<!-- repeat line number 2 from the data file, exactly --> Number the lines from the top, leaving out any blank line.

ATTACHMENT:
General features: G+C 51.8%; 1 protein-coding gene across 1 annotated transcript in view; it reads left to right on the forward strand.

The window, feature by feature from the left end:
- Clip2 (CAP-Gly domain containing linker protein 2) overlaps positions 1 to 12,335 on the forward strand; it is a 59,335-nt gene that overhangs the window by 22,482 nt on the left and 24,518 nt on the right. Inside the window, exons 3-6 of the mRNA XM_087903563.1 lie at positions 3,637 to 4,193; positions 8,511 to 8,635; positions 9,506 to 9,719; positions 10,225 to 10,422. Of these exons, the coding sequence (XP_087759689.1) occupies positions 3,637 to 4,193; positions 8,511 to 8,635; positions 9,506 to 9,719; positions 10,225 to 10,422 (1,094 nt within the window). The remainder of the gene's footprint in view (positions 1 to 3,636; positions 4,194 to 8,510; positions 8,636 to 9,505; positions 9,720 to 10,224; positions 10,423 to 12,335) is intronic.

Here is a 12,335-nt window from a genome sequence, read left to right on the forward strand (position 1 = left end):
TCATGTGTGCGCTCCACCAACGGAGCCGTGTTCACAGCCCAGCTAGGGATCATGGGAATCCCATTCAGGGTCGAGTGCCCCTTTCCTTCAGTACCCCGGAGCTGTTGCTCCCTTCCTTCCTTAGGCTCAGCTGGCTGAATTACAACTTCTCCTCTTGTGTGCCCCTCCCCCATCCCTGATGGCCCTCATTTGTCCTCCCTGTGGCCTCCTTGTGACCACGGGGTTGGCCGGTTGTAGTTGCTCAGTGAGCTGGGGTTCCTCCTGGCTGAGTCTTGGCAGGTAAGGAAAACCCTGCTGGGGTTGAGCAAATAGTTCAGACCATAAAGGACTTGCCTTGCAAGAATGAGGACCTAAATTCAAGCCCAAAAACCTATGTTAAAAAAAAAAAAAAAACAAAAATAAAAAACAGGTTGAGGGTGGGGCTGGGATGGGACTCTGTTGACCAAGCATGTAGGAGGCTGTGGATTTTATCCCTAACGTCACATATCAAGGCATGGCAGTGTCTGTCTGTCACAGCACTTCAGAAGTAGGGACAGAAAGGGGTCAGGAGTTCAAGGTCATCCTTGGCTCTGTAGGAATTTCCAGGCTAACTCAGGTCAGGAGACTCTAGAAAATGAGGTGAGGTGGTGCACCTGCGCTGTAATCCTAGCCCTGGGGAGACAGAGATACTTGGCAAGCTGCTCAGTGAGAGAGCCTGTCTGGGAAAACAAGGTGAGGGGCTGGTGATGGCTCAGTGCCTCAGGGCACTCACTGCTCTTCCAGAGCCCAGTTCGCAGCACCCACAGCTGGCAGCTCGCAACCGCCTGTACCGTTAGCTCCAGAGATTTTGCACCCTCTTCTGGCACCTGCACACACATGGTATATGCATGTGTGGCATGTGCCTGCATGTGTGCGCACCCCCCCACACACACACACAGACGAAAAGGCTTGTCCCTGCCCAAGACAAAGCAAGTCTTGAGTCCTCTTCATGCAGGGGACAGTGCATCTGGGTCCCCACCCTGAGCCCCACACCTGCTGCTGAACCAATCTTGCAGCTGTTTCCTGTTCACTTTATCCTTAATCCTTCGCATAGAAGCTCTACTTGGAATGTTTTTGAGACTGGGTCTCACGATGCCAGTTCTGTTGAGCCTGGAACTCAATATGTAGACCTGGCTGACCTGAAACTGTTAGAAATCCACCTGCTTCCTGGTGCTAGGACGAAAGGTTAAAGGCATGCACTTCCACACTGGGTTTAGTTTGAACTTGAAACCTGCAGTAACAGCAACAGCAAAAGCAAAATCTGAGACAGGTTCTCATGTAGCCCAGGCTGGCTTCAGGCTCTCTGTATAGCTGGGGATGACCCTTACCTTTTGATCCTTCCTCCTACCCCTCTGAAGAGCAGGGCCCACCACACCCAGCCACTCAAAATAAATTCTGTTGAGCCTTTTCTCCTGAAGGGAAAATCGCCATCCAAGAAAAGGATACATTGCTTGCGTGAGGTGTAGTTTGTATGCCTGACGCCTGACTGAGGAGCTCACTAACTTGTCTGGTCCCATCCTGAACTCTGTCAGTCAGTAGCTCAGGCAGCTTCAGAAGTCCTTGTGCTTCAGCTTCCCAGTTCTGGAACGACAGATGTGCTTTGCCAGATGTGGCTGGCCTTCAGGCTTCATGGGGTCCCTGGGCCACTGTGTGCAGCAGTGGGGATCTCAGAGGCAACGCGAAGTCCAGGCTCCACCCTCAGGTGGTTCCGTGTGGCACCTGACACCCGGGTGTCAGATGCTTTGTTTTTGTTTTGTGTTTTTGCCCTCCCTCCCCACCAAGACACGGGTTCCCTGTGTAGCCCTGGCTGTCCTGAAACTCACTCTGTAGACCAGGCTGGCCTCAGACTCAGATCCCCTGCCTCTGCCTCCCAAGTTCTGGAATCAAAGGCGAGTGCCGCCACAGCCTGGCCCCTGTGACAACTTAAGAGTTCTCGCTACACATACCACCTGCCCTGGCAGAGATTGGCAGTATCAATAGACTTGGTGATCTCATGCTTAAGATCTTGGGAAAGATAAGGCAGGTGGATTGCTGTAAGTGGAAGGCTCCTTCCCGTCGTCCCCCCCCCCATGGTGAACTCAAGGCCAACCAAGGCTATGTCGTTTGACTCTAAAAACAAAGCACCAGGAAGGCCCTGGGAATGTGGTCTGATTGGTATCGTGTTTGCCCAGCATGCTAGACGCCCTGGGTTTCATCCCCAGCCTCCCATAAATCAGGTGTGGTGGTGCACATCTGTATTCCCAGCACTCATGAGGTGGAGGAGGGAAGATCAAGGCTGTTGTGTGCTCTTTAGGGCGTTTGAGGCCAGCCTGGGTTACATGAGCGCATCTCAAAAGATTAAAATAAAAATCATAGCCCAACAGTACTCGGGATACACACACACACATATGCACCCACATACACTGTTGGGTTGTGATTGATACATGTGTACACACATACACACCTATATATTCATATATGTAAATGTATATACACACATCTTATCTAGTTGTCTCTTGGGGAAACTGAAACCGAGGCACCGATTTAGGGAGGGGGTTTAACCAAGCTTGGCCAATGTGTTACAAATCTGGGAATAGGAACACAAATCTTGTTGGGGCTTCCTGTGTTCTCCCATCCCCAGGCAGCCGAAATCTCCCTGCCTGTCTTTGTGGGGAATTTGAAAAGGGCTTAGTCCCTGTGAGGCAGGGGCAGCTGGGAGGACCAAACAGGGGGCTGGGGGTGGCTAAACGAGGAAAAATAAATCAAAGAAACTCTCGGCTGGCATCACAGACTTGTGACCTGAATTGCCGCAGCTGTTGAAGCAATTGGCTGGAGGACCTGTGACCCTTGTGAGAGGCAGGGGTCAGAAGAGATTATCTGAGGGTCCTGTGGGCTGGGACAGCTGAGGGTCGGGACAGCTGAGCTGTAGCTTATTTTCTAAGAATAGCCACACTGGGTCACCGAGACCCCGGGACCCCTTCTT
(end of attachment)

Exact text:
The window, feature by feature from the left end: